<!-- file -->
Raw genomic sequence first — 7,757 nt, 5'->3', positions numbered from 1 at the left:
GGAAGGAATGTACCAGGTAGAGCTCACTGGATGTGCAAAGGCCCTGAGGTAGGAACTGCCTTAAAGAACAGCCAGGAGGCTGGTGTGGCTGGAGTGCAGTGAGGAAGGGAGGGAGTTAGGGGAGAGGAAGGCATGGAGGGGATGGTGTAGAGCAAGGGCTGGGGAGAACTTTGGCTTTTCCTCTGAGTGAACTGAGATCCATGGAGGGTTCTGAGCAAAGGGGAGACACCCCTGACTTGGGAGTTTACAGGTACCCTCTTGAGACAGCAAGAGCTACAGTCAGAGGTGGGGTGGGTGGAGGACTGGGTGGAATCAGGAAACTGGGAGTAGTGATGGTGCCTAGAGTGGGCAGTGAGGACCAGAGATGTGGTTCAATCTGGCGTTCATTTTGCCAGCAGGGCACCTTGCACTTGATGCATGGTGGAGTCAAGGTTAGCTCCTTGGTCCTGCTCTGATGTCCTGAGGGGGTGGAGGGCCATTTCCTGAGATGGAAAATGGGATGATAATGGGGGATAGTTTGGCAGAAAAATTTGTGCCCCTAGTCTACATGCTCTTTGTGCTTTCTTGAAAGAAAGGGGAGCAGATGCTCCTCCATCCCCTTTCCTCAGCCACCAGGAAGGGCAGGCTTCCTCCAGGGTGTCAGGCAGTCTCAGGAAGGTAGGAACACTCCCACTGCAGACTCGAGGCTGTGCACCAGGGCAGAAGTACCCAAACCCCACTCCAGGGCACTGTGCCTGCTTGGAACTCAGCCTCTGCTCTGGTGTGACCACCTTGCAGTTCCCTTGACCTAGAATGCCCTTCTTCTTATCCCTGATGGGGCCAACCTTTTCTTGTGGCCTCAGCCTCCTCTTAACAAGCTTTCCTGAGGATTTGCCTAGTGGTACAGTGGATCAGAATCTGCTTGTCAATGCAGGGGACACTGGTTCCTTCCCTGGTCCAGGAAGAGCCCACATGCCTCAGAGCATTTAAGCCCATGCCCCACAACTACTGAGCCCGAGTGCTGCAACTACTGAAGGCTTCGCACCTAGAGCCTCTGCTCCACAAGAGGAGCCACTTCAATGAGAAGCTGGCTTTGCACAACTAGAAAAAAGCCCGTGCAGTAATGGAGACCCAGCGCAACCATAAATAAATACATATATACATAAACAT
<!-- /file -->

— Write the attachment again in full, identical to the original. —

Raw genomic sequence first — 7,757 nt, 5'->3', positions numbered from 1 at the left:
GGAAGGAATGTACCAGGTAGAGCTCACTGGATGTGCAAAGGCCCTGAGGTAGGAACTGCCTTAAAGAACAGCCAGGAGGCTGGTGTGGCTGGAGTGCAGTGAGGAAGGGAGGGAGTTAGGGGAGAGGAAGGCATGGAGGGGATGGTGTAGAGCAAGGGCTGGGGAGAACTTTGGCTTTTCCTCTGAGTGAACTGAGATCCATGGAGGGTTCTGAGCAAAGGGGAGACACCCCTGACTTGGGAGTTTACAGGTACCCTCTTGAGACAGCAAGAGCTACAGTCAGAGGTGGGGTGGGTGGAGGACTGGGTGGAATCAGGAAACTGGGAGTAGTGATGGTGCCTAGAGTGGGCAGTGAGGACCAGAGATGTGGTTCAATCTGGCGTTCATTTTGCCAGCAGGGCACCTTGCACTTGATGCATGGTGGAGTCAAGGTTAGCTCCTTGGTCCTGCTCTGATGTCCTGAGGGGGTGGAGGGCCATTTCCTGAGATGGAAAATGGGATGATAATGGGGGATAGTTTGGCAGAAAAATTTGTGCCCCTAGTCTACATGCTCTTTGTGCTTTCTTGAAAGAAAGGGGAGCAGATGCTCCTCCATCCCCTTTCCTCAGCCACCAGGAAGGGCAGGCTTCCTCCAGGGTGTCAGGCAGTCTCAGGAAGGTAGGAACACTCCCACTGCAGACTCGAGGCTGTGCACCAGGGCAGAAGTACCCAAACCCCACTCCAGGGCACTGTGCCTGCTTGGAACTCAGCCTCTGCTCTGGTGTGACCACCTTGCAGTTCCCTTGACCTAGAATGCCCTTCTTCTTATCCCTGATGGGGCCAACCTTTTCTTGTGGCCTCAGCCTCCTCTTAACAAGCTTTCCTGAGGATTTGCCTAGTGGTACAGTGGATCAGAATCTGCTTGTCAATGCAGGGGACACTGGTTCCTTCCCTGGTCCAGGAAGAGCCCACATGCCTCAGAGCATTTAAGCCCATGCCCCACAACTACTGAGCCCGAGTGCTGCAACTACTGAAGGCTTCGCACCTAGAGCCTCTGCTCCACAAGAGGAGCCACTTCAATGAGAAGCTGGCTTTGCACAACTAGAAAAAAGCCCGTGCAGTAATGGAGACCCAGCGCAACCATAAATAAATACATATATACATAAACAT